• North Carolina at Virginia Tech: No one has invented a word that can accurately measure the emotions at Frank Beamer’s last home game. The problem is that the Tar Heels aren’t short of motivation either; a win will secure an ACC title game berth.

•​ Purdue at Iowa: For as much as people wonder about the Hawkeyes, blowing the season here is a borderline unbelievable scenario.

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•​ Michigan at Penn State: Jake Rudock’s six touchdown passes against Indiana last week: a sign of his increased comfort or a sign of playing the Hoosiers?

• LSU at Ole Miss: You figure the Tigers might get a little angry after the last two weeks, but you also figure the Rebels know one Alabama slip-up may let them sneak into the SEC title game.

• Houston at Connecticut: Tom Herman’s club is on letdown watch. Bob Diaco has a .500 Huskies team scratching toward bowl eligibility after two straight wins and with the capacity to muck an offense up.

• Wake Forest at Clemson: The Tigers’ priorities: health, health and health, before the rivalry game against South Carolina and the ACC title game.

• USC at Oregon: Now this would be saying something if Clay Helton can get the Trojans a road win against an Oregon team that finally looks like Oregon should look.

• UCLA at Utah: The Pac-12 South is a mosh pit. Someone will come up for air at the end here.

• Northwestern at Wisconsin: What’s the prize for second place in the Big Ten West? A shoe buffer, right? I bet it’s a shoe buffer.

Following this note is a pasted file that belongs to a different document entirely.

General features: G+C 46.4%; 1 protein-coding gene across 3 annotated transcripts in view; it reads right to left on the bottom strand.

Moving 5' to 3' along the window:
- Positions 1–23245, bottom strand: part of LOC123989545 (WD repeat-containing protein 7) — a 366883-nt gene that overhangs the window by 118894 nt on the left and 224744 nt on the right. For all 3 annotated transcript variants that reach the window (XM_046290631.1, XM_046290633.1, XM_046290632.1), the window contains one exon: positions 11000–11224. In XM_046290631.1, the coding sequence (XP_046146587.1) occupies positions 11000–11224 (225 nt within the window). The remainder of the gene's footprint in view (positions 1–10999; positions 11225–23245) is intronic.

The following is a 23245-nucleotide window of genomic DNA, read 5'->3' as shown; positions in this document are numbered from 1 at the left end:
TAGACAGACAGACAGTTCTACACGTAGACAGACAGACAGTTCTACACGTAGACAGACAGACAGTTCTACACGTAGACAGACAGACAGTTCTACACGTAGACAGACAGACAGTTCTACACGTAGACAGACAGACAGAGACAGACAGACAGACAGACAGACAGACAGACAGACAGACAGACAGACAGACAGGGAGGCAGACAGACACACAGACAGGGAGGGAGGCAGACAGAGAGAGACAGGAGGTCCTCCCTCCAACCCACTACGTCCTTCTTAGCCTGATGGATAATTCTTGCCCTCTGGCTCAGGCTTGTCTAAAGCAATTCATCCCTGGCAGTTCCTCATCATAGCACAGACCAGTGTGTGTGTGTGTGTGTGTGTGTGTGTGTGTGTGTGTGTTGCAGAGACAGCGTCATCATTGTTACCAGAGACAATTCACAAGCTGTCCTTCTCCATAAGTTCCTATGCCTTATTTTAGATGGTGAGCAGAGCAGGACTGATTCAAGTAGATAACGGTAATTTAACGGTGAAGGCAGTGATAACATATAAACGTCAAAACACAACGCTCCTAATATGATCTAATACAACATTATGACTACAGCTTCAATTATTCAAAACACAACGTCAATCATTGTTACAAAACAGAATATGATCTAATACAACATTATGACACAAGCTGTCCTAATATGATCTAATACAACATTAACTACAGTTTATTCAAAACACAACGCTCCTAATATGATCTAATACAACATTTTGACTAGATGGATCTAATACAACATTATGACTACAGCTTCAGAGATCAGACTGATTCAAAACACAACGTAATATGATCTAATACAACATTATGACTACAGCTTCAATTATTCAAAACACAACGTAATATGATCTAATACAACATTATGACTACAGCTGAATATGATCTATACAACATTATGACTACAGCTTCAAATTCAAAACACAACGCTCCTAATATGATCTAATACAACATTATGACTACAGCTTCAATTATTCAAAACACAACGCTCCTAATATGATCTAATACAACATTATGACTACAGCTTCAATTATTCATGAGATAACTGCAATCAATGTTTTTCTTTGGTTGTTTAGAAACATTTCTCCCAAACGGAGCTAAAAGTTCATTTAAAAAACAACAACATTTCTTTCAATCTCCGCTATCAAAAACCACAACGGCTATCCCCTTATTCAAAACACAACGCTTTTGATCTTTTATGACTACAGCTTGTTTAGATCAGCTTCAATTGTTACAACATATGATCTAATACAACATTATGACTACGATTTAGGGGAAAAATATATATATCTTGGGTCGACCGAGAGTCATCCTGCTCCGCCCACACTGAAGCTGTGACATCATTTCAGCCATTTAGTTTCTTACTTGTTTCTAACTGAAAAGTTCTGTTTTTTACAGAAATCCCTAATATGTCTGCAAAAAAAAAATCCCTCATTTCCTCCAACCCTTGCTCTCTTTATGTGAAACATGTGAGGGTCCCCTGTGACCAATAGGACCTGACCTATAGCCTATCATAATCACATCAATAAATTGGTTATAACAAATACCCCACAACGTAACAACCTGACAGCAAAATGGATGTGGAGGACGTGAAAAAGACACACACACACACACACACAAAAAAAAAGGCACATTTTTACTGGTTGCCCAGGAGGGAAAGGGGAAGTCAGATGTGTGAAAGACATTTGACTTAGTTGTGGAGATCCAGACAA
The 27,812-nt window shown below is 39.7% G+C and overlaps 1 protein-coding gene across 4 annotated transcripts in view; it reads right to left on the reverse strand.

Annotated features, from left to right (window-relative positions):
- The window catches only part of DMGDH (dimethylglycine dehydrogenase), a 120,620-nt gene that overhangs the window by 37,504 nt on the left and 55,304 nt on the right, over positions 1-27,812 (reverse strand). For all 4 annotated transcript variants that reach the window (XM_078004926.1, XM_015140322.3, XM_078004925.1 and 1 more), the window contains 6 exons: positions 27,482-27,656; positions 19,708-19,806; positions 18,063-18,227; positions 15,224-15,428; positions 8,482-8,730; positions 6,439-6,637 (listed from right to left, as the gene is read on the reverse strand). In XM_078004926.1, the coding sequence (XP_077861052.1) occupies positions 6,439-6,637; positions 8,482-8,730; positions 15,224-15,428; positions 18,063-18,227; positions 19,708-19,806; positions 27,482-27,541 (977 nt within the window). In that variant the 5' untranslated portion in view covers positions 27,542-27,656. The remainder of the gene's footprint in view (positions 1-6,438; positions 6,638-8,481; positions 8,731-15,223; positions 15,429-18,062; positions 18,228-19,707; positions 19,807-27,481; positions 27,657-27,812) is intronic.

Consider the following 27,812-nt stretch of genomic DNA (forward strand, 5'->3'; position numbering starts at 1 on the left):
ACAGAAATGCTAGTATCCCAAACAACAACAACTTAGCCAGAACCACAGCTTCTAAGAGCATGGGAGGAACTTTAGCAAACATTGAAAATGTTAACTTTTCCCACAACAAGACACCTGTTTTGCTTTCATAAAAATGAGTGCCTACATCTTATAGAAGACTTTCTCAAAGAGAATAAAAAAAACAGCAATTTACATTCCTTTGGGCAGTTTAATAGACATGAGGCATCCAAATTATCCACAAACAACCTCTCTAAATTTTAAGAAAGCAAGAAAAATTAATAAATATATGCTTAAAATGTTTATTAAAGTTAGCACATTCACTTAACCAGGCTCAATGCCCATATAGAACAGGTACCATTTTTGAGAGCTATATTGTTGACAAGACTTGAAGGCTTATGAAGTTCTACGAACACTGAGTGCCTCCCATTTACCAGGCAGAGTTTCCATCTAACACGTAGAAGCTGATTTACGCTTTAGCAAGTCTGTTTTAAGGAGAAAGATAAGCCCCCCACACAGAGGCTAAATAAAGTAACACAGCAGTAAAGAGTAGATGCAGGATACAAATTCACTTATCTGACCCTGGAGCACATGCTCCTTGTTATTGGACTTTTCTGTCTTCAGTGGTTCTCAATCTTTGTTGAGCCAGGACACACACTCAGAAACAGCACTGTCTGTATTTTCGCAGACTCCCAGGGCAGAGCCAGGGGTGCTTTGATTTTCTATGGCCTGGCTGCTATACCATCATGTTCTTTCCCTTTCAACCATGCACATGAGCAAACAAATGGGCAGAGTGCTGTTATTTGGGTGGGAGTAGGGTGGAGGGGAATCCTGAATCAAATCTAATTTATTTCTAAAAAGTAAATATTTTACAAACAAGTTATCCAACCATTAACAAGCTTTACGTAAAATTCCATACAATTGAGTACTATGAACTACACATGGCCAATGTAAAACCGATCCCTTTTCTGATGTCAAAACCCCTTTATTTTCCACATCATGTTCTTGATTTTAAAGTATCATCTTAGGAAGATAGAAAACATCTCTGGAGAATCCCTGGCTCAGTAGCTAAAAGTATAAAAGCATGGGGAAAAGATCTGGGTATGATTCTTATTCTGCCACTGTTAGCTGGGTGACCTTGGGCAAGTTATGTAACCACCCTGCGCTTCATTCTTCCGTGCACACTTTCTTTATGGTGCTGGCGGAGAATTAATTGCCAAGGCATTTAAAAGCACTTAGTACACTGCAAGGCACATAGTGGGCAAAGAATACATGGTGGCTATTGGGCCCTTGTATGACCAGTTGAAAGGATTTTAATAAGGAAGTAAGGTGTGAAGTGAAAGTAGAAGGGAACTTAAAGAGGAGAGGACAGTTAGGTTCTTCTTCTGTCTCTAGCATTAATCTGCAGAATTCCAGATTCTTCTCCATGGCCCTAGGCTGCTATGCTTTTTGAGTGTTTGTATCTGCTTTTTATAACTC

• Michigan State at Ohio State: The Spartans have a banged-up quarterback and an offensive line that has dealt with injuries all year. You wonder if this is the night the Buckeyes make an emphatic statement.

• Boston College vs. Notre Dame (at Fenway Park): This is on the Fighting Irish defense. The Eagles may frustrate DeShone Kizer and Co. for a spell, but if Steve Addazio’s team can’t score—and it hasn’t scored 20 points since the second game of the year—Boston College can’t come close

• Baylor at Oklahoma State: The Cowboys are outscoring teams, on average, by 30 points at home. Thirty! The point is, if the Bears’ Jarrett Stidham isn’t 100%, it’s not the place that augurs a feel-good afternoon.

• TCU at Oklahoma: Even with Trevone Boykin and Josh Doctson, I’m not convinced the Horned Frogs have enough. With their playoff fortunes in the balance, I suspect the Sooners can slow the former Heisman candidates a week after stymieing Baylor.

• Cal at Stanford: Will the Cardinal free-fall now that their national title hopes are kaput, or will they be recharged by rivals (Cal, then Notre Dame) and the opportunity to make the Pac-12 title game?

The hair-raising end

Welcome to Week 12, where many contenders have turnstiles disguised as football teams in their path. But some teams have a much more foreboding task. Ohio State, Michigan State, the Big 12’s remaining playoff hopefuls…they will feel the heat build beneath their cleats.

Because it’s win…or plunge into the fire.